W3C home > Mailing lists > Public > www-style@w3.org > September 2013

Re: [cssom][css-display][css-cascade] revisiting "default display"

From: Mike Sherov <mike.sherov@gmail.com>
Date: Fri, 6 Sep 2013 19:41:00 -0400
Message-ID: <CAD1Dv_LkdTLOWFte7sByskRYcG4+QZJQkbgi_XrQT4LkvZJLvQ@mail.gmail.com>
To: "Tab Atkins Jr." <jackalmage@gmail.com>
Cc: "www-style@w3.org" <www-style@w3.org>
On Fri, Sep 6, 2013 at 3:08 PM, Tab Atkins Jr. <jackalmage@gmail.com> wrote:

> On Fri, Sep 6, 2013 at 2:36 AM, Mike Sherov <mike.sherov@gmail.com> wrote:
> > 2. A bit more insidiously, a javascript library wants to "show" a div
> that
> > is already "hidden" through an element selector in the author style
> sheet:
> > div {display:none;}. Can Display Level 3 address this? The current spec
> > says:
> >
> > The computed value of box is the specified value, unlessdisplay-outside
> has
> > the value none, in which case the computed value of box is none as well.
> >
> > I believe this prevents a JS library like jQuery from overcoming authors
> who
> > use element selectors to define display:none. This may not seem like a
> big
> > use case, but happens often enough. We're left with the situation where
> > Display 3 still needs a mechanism by which an element can be reverted to
> its
> > "default display". Now, we can add a value to display-outside like
> default
> > that accomplishes this, but now its starting to sound very familiar to
> the
> > generic "default" keyword that was just dropped from cascade level 3.
> >
> > To be clear, currently a javascript library must append an iframe to the
> > page to get at the "default value" of display for the div. CSSOM had at
> one
> > point defined an interface created by dbaron called
> > getDefaultComputedStyle() to essentially emulate the iframe hack. In
> > conjunction, Cascading 3 at one point had a "default value" to define
> what
> > value gDCS returns.
> >
> > I know I raised this issue and subsequently acquiesced when Cascading
> Level
> > 3 was still LC, but I find myself still needing a solution to this
> problem
> > not yet covered by any spec.
> *Nothing* can address this problem.

Why doesn't my proposed solution address the problem?

> Getting the initial value *kinda*
> helps *today*,

I'm not talking about "initial value",

> because most people still use either display:block or
> display:inline for everything, but that's it.  As flexbox and grid
> become more popular, elements will commonly be intended to use those
> displays, and then the "default value" is worthless.

I don't think so. I'm talking about "default value" which is different than
"intended" value. I'm not sure why you think any author would expect
calling .show() on a hidden div to result in grid or flexbox? Authors
expect calling .show() on a div results in display:block. I know because
they reported bugs on this when it doesn't do this right.

> I'm curious why jQuery uses an iframe hack.

So we don't have to keep a large list of elements. It's smaller, code wise,
to do the hack and is future proof as you mention.

> Is it just to be
> future-proof?  Just keeping around an array of default-block element
> names should be sufficient if you're not trying to be robust against
> future element additions (and if it's exposed, authors can just add to
> it in that case until jQuery updates).

Requiring developers to have to add their element to a large array? It's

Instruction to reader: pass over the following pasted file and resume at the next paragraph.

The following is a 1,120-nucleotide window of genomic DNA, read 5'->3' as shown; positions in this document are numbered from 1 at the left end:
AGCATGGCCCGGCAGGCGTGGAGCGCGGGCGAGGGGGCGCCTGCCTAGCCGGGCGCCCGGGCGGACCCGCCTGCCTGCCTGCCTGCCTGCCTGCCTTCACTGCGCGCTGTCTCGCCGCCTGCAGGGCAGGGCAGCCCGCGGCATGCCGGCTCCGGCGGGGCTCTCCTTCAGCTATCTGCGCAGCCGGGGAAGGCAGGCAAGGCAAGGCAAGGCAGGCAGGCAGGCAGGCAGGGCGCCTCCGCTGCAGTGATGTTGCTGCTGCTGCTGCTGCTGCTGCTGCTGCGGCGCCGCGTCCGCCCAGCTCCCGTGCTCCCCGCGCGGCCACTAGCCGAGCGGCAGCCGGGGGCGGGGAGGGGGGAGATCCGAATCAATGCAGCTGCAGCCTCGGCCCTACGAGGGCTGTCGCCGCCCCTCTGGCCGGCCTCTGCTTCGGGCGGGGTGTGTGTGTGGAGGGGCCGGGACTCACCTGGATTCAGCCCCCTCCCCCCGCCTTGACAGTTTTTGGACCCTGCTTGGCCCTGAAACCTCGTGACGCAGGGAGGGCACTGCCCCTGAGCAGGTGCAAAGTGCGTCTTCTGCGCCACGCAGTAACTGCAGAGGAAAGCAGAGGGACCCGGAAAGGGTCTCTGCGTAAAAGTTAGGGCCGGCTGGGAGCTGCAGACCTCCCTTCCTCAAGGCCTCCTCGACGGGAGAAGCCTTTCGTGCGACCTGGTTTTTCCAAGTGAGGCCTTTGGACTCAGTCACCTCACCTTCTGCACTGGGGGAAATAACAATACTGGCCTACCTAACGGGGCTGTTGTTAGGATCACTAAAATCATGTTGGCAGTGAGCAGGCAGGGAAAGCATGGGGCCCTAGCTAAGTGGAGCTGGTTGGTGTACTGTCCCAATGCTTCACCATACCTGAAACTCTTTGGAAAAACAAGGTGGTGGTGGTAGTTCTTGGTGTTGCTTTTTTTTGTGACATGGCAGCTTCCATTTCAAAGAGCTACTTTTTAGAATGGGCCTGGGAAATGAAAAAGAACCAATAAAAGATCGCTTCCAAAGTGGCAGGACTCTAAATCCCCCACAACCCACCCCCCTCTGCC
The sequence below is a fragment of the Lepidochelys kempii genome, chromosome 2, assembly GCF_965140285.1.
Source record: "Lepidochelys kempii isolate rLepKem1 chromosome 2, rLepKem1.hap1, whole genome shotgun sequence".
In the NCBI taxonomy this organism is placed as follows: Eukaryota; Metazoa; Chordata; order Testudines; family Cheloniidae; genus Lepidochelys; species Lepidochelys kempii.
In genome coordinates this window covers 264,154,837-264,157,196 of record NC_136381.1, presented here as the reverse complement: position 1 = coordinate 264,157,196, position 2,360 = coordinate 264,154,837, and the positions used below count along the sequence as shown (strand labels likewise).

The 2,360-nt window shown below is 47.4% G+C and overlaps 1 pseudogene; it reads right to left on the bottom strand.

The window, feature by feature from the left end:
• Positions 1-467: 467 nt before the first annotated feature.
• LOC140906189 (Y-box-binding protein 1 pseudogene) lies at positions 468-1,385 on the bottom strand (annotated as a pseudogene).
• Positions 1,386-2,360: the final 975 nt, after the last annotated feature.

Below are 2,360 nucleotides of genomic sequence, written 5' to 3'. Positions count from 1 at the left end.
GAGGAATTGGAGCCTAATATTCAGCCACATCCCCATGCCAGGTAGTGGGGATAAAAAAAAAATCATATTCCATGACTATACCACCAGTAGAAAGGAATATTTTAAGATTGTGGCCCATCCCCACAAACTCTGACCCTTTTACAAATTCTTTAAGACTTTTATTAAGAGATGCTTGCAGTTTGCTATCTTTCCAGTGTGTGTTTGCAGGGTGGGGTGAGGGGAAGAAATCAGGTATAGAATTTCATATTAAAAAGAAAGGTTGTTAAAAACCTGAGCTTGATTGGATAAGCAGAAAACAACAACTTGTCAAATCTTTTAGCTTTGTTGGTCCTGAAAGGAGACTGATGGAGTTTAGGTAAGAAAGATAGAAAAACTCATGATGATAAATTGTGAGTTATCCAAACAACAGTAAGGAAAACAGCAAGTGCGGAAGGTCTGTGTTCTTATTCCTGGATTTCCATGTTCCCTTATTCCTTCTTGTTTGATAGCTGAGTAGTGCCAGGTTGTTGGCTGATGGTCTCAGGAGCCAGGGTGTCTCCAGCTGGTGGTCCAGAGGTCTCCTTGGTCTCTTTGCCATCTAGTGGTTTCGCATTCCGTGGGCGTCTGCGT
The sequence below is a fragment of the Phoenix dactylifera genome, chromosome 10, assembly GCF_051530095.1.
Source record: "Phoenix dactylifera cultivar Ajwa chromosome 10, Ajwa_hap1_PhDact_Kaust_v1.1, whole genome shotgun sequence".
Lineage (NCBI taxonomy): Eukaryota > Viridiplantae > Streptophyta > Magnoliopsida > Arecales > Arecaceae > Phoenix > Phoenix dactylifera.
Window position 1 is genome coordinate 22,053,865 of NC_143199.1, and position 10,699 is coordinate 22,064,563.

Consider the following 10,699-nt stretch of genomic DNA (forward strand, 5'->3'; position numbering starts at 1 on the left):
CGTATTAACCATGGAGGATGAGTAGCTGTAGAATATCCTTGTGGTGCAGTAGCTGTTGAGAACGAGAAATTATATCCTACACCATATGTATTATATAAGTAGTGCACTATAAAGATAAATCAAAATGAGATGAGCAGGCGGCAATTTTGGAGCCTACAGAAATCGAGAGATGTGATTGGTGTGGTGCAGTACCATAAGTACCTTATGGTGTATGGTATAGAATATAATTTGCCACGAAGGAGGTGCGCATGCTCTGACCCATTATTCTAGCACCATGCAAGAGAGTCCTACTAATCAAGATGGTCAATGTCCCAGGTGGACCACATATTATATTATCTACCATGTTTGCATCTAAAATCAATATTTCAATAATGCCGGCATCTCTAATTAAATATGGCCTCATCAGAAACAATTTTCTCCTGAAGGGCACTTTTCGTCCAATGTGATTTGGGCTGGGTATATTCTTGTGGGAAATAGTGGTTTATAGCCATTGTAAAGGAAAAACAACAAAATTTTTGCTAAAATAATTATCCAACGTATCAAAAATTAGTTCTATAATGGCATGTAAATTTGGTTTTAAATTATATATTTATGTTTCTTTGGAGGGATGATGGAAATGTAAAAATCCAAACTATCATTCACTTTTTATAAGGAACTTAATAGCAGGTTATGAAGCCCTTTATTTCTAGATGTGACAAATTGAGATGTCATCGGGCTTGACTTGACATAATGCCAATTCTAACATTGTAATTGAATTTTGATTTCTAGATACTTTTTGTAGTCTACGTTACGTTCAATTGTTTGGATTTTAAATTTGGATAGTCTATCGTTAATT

easier for them to fix the "div {display:none;}" declaration than to have
to manipulate an array (which presupposes they are serving their own copy
of jQuery). It's also easier for them to just do .css('display', 'block').
But your suggestion presupposes they are aware of the issue. I'm trying to
make it something that devs don't ever have to even think about. jQuery
already provides them a solution so they don't have to think about this
problem. I'm just asking for the spec to provide this functionality in a
declared API.

> The only way to actually let an element be hidden by default and then
> show with the correct display type is for authors to use "box: none;"
> in the first place, rather than "display:none".

I agree. Unfortunately, I'm a library developer, not an end author. I'm not
saying we shouldn't have box:none either, though. I agree we need it as
well, specifically for the use case of .hide(). It allows the library to
just apply "box:none;" and remove it on .show().

> "display:none" is
> just a pernicious legacy mistake.

Calling "display:none" "legacy" is about 5-10 years too early.
window.getDefaultComputedStyle() is a backwards compatible solution that
works today in Firefox and doesn't require any intervention from the author.

> So I still don't think it's worthwhile to add back default values.  It
> simply doesn't help this use-case sufficiently to be worthwhile imo.

But it does. I believe I've shown how it does, and how it sufficiently
addresses the problem. You haven't shown me how it doesn't solve the
problem, except mentioning that some people may expect a default to flexbox
or grid. I don't believe that's a good counterargument, but perhaps I've
missed something.

BTW, if you need another use case for this, it also solves the problem for
when someone tries to accidentally call .show() on an element that has
default "display:none", like a <input type=hidden>. You may think that's
non-sensical, but all an author has to do is $('form').children().show(),
and you're accidentally showing hidden inputs.

> ~TJ

Mike Sherov
Chief Technologist
SNAP Interactive, Inc. | Ticker: STVI
http://snap-interactive.com | http://ayi.com
Received on Friday, 6 September 2013 23:41:48 UTC

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